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Officials explain approval of controversial Whitefish ultra marathon

Posted at 9:27 AM, Jul 09, 2019
and last updated 2019-07-09 12:29:02-04

WHITEFISH – A controversial Whitefish ultra-marathon that runs through grizzly bear habitat on Whitefish Mountain Resort is approved for mid-October.

Alan Myers-Davis with Whitefish Legacy Partners told MTN News that the marathon has been taking place for nine years and just so happened to change locations. Before, the marathon took place over in the Beaver Lake area.

This year, a permit requested to change locations of the 50-mile race so it would to start in downtown Whitefish at Depot Park and continue up the face of Whitefish Mountain Resort.

The permit was approved by Bill Mulholland at the Tally Lake District but was met with concern as the trails technically run through bear country.

Mulholland says he approved the permit because Whitefish Mountain Resort already has high recreational activity in the requested area.

“This already has that kind of activity taking place on it on a daily basis, so we’re seeing a large group of people moving through the forest, they’ll be making noise and doing those kinds of things. So, we recognize that we can never say that entering bear country is safe, we just feel that (this a place) an event like this can take place,” explained Mulholland.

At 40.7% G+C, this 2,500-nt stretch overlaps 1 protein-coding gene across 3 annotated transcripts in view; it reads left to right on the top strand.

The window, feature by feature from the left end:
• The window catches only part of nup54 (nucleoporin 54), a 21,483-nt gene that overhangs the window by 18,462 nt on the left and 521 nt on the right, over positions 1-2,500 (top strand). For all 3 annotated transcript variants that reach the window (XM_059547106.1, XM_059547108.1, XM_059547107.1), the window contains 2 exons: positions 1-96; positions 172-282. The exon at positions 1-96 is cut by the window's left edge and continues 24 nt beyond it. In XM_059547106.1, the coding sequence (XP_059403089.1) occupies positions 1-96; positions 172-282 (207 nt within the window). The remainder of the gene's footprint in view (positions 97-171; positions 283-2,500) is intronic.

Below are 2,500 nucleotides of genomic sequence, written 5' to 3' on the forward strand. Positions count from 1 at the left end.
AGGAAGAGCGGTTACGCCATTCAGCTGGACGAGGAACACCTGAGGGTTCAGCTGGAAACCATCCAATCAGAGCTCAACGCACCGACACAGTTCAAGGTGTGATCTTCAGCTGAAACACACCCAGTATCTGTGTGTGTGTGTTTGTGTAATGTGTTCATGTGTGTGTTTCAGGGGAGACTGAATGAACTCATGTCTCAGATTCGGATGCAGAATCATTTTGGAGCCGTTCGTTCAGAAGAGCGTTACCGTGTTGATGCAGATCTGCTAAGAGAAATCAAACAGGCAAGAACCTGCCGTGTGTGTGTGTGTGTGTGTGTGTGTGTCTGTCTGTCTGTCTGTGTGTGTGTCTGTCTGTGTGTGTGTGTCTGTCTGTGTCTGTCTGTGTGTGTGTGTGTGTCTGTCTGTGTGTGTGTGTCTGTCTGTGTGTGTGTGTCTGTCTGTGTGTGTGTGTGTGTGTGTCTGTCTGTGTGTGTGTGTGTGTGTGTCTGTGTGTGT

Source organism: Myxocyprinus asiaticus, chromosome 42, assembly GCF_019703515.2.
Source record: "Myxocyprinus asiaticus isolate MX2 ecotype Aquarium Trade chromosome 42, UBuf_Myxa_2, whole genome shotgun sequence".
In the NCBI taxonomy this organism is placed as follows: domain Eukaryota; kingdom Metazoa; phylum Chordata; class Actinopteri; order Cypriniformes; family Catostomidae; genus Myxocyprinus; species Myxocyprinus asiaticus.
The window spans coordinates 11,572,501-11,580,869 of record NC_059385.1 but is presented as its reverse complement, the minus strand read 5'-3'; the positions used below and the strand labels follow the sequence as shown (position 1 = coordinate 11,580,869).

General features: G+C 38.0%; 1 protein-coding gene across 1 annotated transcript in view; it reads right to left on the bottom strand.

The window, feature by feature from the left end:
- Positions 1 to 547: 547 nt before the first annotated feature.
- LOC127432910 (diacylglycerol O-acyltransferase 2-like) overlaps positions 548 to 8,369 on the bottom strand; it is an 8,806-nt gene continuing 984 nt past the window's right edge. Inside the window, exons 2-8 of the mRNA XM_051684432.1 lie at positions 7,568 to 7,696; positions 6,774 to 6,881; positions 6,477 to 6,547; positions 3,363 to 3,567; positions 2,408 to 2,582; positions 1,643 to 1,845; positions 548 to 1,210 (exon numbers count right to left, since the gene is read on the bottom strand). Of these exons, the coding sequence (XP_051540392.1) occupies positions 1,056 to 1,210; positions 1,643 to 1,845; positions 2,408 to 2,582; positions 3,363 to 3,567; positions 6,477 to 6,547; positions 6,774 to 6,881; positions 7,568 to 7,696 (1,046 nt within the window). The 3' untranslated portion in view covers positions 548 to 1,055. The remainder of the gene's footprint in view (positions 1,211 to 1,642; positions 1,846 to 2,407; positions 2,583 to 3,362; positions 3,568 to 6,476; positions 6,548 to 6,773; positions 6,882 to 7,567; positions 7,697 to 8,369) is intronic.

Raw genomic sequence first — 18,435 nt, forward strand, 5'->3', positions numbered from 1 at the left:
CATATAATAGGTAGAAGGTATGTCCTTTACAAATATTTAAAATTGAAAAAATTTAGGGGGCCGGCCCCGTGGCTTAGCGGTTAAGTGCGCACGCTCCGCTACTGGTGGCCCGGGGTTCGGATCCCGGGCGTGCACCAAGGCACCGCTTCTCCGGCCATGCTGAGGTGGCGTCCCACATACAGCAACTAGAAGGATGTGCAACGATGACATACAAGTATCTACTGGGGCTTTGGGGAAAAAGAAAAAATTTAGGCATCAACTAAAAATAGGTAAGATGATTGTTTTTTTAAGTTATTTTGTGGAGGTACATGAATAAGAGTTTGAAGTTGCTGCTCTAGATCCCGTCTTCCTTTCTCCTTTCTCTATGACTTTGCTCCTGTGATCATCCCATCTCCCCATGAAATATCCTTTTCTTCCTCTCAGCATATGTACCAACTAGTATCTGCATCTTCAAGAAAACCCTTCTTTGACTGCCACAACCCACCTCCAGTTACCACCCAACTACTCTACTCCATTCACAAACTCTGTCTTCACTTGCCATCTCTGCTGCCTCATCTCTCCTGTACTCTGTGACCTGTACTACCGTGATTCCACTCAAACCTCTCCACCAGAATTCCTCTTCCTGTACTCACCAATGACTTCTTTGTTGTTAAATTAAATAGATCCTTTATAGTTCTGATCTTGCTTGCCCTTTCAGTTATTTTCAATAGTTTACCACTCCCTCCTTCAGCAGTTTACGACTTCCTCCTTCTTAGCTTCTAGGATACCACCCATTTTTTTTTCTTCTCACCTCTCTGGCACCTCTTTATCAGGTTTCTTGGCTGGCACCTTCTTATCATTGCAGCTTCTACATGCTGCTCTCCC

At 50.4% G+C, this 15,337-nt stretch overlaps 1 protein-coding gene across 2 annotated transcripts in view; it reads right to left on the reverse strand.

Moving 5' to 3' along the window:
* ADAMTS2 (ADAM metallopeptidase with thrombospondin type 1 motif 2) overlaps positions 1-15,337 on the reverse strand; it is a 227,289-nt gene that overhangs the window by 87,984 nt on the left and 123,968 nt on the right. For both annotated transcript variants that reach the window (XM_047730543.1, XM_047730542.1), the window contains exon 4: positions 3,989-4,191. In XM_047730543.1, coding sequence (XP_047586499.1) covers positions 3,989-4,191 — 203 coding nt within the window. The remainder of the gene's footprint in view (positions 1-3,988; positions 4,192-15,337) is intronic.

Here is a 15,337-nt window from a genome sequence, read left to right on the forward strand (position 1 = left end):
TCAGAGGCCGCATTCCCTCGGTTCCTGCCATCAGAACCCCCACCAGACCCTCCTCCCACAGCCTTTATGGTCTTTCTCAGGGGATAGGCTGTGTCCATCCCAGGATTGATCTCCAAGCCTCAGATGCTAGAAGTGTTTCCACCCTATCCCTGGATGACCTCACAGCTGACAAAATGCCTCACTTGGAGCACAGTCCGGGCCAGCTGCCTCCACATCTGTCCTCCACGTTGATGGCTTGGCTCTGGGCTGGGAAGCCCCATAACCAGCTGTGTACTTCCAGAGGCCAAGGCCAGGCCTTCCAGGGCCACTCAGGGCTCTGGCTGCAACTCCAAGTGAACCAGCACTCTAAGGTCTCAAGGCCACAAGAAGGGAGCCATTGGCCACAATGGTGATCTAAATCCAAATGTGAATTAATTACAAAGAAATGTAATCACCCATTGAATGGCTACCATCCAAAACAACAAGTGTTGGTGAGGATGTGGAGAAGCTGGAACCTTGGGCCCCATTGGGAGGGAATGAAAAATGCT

Whitefish Ultra Marathon
A controversial ultra-marathon that runs through grizzly bear habitat on Whitefish Mountain Resort is approved for mid-October. (MTN News photo)

While Whitefish Mountain Resort is a popular recreational area where bear attacks historically have been low, Myers-Davis says Whitefish Legacy Partners already have safety measures in place.

“It’s not in the backcountry. The course is going to be extremely well marked so we don’t anticipate anyone getting lost up there and then we are going to track runners as they start the race,” said Myers-Davis.

“And then at each aid station, we’ll make sure the runners are checking in and coming through and if anyone is missing from that roster we know they’re within this section of trail.”

Myers-Davis reminds people the face of the mountain is in cell range, and to call 911 with any emergency. However, with each aid station, the race has volunteer bike patrols to monitor the race area.

Montana Fish, Wildlife and Parks spokesman Dillon Tabish offered up tips on how to stay safe while running on trails.

He told MTN News that if a runner comes across a bear, stop running, back away slowly, do not crouch down, appear larger raising your arms above your head.
Always carry bear spray.